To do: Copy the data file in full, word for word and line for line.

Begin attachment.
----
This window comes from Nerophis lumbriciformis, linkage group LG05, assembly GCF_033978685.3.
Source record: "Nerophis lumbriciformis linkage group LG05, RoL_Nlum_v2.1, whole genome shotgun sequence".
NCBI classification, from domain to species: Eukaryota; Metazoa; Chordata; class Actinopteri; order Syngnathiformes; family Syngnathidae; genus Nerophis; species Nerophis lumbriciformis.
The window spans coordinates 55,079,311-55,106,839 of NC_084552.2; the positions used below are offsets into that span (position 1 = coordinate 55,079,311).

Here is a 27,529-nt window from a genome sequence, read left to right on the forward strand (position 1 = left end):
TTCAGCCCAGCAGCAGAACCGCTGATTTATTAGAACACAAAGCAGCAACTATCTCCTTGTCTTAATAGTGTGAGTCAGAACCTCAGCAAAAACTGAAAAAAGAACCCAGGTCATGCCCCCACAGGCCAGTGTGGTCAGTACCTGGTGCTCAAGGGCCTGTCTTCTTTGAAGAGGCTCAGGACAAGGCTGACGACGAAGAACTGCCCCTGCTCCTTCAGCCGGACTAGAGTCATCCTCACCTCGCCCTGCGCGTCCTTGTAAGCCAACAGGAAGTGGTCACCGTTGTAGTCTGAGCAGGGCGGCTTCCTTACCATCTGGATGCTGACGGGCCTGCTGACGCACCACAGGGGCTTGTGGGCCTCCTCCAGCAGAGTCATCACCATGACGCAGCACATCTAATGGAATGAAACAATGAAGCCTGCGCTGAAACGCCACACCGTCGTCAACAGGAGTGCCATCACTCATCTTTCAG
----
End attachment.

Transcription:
This window comes from Nerophis lumbriciformis, linkage group LG05, assembly GCF_033978685.3.
Source record: "Nerophis lumbriciformis linkage group LG05, RoL_Nlum_v2.1, whole genome shotgun sequence".
NCBI classification, from domain to species: Eukaryota; Metazoa; Chordata; class Actinopteri; order Syngnathiformes; family Syngnathidae; genus Nerophis; species Nerophis lumbriciformis.
The window spans coordinates 55,079,311-55,106,839 of NC_084552.2; the positions used below are offsets into that span (position 1 = coordinate 55,079,311).

Here is a 27,529-nt window from a genome sequence, read left to right on the forward strand (position 1 = left end):
TTCAGCCCAGCAGCAGAACCGCTGATTTATTAGAACACAAAGCAGCAACTATCTCCTTGTCTTAATAGTGTGAGTCAGAACCTCAGCAAAAACTGAAAAAAGAACCCAGGTCATGCCCCCACAGGCCAGTGTGGTCAGTACCTGGTGCTCAAGGGCCTGTCTTCTTTGAAGAGGCTCAGGACAAGGCTGACGACGAAGAACTGCCCCTGCTCCTTCAGCCGGACTAGAGTCATCCTCACCTCGCCCTGCGCGTCCTTGTAAGCCAACAGGAAGTGGTCACCGTTGTAGTCTGAGCAGGGCGGCTTCCTTACCATCTGGATGCTGACGGGCCTGCTGACGCACCACAGGGGCTTGTGGGCCTCCTCCAGCAGAGTCATCACCATGACGCAGCACATCTAATGGAATGAAACAATGAAGCCTGCGCTGAAACGCCACACCGTCGTCAACAGGAGTGCCATCACTCATCTTTCAG